The Mint 220 Wireless Digital Music Station offers us something that we haven't yet seen in an iPod speaker dock. Instead of combining iPod playback with a CD player or AM/FM alarm clock radio, the Mint 220 gives you the ability to wirelessly stream any audio from a PC or Mac. All that's involved in this process is the simple attachment of a USB key.
Before we look at the Mint 220 in detail, however, let's talk about the unit's somewhat confusing pedigree. When we last looked at a Mint product, the DMS300, it was being distributed by a company called "Mondo USA." Fast forward a year later and now Digital Signature, out of Santa Ana, Calif., is behind the reigns of this Mint product, even as the DMS300 appears to be alive and well on the Mondo Web site. That sort of corporate musical chairs doesn't exactly inspire confidence, and may make it tough to get support for (or even locate) the latest Mint product. That's unfortunate, because the Mint 220 fills a nice niche in the increasingly crowded iPod speaker arena.
The 220 is pretty small--about the size of a loaf of bread. It's encased in a glossy black plastic that is quite the fingerprint magnet. Mounted on the front of the speaker is an iPod dock that is compatible with any iPod with a dock connection. Yes, this includes the iPod Touch and the iPhone.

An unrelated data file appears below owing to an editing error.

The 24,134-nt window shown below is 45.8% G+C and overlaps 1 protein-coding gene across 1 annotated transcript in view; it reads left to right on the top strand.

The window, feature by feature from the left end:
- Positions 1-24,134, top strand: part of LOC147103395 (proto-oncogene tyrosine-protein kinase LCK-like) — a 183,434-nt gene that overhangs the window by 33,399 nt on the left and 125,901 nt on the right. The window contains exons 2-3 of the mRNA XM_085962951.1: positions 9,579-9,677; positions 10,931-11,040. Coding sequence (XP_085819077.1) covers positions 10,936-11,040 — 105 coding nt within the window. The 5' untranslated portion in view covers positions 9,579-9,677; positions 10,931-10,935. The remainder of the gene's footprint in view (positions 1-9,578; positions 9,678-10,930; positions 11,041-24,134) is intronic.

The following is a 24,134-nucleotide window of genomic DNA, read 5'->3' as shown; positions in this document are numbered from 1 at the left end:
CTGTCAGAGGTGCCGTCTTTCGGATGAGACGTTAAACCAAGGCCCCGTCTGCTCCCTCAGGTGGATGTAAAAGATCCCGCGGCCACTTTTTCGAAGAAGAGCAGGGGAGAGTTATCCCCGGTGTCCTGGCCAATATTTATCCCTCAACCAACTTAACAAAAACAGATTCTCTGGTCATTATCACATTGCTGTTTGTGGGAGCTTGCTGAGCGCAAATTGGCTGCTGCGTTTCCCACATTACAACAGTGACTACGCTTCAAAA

On the dock is where you'll also find all of the 220's controls. Stealthily positioned on the left side of the dock are the power and input buttons, while the volume controls are on the other. Facing front are four blue LED-lit icon indicators, letting you know which function is active--unfortunately, however, these cannot be clearly read from a distance.
Included with the device is a small matching remote control that can switch the 220 between its three modes. The remote will also give you some basic control over your iPod by allowing you to pause and skip tracks.
As mentioned above, the Mint 220 isn't just an iPod speaker dock. In addition to the standard line-in jack on its backside (so you can hook up any external non-iPod audio source), the Mint also doubles as a wireless external speaker for any Windows PC or Mac. Simply attach the included USB dongle to a free port on the computer, switch the 220 to "wireless audio" mode, and you're all set. In our testing we didn't even have to sync the USB key to the 220--pressing a "connect" button on both the key and 220 may be required, though. We should mention, however, that this essentially cuts off your existing sound card. As soon as you pull out the USB key, your PC or Mac switches back to the default sound output.